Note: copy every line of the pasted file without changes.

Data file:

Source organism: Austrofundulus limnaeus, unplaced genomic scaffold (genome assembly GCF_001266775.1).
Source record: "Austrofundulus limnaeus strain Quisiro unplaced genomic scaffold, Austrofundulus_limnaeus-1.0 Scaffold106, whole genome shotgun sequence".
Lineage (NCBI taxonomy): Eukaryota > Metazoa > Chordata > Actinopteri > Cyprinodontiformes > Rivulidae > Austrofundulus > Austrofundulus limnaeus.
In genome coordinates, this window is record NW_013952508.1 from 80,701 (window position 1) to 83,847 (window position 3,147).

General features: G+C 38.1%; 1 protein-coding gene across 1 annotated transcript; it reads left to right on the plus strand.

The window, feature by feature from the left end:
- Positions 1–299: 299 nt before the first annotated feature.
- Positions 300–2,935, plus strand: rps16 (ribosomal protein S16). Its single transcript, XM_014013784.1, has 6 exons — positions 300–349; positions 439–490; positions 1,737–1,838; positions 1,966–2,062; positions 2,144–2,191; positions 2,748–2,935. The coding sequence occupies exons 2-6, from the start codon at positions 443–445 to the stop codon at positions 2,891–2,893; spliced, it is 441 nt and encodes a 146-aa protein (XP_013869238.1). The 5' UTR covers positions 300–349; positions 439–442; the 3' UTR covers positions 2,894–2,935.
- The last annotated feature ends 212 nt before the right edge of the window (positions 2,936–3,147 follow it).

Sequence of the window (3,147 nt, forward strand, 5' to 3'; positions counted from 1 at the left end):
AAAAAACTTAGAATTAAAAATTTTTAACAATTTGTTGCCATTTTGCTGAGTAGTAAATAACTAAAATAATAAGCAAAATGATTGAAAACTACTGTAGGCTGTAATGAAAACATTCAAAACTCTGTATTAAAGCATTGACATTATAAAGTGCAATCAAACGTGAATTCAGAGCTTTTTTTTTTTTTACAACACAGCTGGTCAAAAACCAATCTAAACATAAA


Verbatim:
Source organism: Austrofundulus limnaeus, unplaced genomic scaffold (genome assembly GCF_001266775.1).
Source record: "Austrofundulus limnaeus strain Quisiro unplaced genomic scaffold, Austrofundulus_limnaeus-1.0 Scaffold106, whole genome shotgun sequence".
Lineage (NCBI taxonomy): Eukaryota > Metazoa > Chordata > Actinopteri > Cyprinodontiformes > Rivulidae > Austrofundulus > Austrofundulus limnaeus.
In genome coordinates, this window is record NW_013952508.1 from 80,701 (window position 1) to 83,847 (window position 3,147).

General features: G+C 38.1%; 1 protein-coding gene across 1 annotated transcript; it reads left to right on the plus strand.

The window, feature by feature from the left end:
- Positions 1–299: 299 nt before the first annotated feature.
- Positions 300–2,935, plus strand: rps16 (ribosomal protein S16). Its single transcript, XM_014013784.1, has 6 exons — positions 300–349; positions 439–490; positions 1,737–1,838; positions 1,966–2,062; positions 2,144–2,191; positions 2,748–2,935. The coding sequence occupies exons 2-6, from the start codon at positions 443–445 to the stop codon at positions 2,891–2,893; spliced, it is 441 nt and encodes a 146-aa protein (XP_013869238.1). The 5' UTR covers positions 300–349; positions 439–442; the 3' UTR covers positions 2,894–2,935.
- The last annotated feature ends 212 nt before the right edge of the window (positions 2,936–3,147 follow it).

Sequence of the window (3,147 nt, forward strand, 5' to 3'; positions counted from 1 at the left end):
AAAAAACTTAGAATTAAAAATTTTTAACAATTTGTTGCCATTTTGCTGAGTAGTAAATAACTAAAATAATAAGCAAAATGATTGAAAACTACTGTAGGCTGTAATGAAAACATTCAAAACTCTGTATTAAAGCATTGACATTATAAAGTGCAATCAAACGTGAATTCAGAGCTTTTTTTTTTTTTACAACACAGCTGGTCAAAAACCAATCTAAACATAAA